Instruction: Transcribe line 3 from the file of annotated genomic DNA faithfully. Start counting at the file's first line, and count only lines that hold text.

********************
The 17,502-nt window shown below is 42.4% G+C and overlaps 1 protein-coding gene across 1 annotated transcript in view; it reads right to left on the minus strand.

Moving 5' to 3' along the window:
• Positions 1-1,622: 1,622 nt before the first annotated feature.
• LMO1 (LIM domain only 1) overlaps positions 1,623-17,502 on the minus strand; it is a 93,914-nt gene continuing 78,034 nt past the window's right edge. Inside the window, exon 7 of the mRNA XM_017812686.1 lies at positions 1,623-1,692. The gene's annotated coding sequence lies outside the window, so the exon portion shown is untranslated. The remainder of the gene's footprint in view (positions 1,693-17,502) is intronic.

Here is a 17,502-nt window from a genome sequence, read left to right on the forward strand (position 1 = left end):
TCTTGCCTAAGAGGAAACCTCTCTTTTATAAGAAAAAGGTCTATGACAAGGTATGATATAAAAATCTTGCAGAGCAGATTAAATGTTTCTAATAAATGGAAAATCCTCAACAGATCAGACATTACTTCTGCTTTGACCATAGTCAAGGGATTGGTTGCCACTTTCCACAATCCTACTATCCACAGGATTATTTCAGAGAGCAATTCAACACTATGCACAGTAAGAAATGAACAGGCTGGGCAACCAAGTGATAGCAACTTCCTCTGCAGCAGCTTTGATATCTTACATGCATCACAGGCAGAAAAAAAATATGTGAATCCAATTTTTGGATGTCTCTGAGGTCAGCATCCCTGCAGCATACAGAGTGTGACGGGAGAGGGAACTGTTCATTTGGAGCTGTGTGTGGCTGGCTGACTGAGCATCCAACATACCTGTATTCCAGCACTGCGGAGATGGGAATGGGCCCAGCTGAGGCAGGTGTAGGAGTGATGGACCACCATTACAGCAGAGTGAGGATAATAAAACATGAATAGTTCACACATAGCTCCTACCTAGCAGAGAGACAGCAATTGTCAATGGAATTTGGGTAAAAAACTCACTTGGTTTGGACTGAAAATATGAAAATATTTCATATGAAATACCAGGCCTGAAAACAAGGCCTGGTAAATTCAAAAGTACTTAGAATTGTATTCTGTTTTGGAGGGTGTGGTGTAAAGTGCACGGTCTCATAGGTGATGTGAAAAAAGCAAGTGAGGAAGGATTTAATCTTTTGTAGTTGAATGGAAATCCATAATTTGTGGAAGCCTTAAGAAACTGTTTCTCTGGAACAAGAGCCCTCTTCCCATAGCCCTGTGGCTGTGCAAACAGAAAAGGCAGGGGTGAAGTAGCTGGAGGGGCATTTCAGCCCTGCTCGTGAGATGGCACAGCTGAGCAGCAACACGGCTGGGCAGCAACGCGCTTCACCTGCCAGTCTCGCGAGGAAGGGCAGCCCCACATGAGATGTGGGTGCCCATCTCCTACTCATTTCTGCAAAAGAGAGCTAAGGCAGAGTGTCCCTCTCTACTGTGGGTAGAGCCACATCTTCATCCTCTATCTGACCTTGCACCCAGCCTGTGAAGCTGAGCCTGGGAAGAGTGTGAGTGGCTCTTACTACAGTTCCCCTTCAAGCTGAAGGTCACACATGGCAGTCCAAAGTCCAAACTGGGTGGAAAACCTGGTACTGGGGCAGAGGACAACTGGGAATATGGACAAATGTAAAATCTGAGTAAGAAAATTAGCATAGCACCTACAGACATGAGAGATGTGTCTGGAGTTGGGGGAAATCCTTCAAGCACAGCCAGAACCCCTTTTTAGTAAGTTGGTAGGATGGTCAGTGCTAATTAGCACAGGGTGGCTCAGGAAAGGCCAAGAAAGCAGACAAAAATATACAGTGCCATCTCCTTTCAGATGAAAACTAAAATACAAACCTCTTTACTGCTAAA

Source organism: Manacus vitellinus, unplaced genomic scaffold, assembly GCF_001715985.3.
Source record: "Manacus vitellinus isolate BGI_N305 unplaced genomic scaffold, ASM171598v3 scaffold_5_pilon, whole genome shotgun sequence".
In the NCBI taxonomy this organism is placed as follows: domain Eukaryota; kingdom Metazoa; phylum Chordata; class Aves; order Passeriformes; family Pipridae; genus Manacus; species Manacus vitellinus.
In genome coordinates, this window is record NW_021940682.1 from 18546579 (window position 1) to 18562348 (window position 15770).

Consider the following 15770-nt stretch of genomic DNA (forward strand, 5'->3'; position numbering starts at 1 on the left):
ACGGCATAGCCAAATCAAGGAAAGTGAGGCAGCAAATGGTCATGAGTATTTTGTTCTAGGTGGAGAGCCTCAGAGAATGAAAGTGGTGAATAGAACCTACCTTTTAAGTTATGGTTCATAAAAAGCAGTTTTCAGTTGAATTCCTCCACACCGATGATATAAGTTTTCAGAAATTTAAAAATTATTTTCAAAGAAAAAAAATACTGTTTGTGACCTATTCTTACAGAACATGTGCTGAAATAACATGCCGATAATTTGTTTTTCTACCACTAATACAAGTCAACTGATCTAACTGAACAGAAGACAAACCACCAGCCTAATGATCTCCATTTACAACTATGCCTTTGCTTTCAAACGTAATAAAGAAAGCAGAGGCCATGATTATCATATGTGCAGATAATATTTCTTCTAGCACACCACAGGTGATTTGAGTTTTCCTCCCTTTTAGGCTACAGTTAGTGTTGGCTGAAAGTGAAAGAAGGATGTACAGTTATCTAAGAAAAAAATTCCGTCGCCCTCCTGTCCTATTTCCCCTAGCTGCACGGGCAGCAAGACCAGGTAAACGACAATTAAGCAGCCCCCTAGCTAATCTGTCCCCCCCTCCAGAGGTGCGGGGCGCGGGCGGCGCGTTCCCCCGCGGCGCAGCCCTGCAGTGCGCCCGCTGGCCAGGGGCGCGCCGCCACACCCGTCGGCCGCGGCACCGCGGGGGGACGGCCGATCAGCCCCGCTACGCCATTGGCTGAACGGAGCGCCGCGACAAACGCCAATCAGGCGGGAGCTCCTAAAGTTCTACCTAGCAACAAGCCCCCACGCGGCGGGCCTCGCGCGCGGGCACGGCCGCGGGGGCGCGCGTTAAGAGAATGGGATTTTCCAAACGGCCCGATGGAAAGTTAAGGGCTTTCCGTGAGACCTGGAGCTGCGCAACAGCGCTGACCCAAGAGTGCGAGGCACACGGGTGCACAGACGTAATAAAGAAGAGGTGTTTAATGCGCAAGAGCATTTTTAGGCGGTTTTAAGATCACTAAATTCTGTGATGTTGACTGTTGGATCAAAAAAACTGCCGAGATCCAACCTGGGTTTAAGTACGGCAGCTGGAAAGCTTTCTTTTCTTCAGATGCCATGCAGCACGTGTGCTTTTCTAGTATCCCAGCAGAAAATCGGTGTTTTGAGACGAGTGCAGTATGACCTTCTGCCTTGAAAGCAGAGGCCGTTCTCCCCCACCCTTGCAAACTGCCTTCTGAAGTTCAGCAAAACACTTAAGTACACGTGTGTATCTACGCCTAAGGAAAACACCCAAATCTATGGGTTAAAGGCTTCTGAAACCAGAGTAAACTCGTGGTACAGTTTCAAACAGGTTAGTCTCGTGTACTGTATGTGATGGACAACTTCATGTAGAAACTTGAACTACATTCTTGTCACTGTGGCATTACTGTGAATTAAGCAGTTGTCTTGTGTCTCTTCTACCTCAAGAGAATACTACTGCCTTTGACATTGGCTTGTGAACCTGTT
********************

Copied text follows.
• Positions 1-1,622: 1,622 nt before the first annotated feature.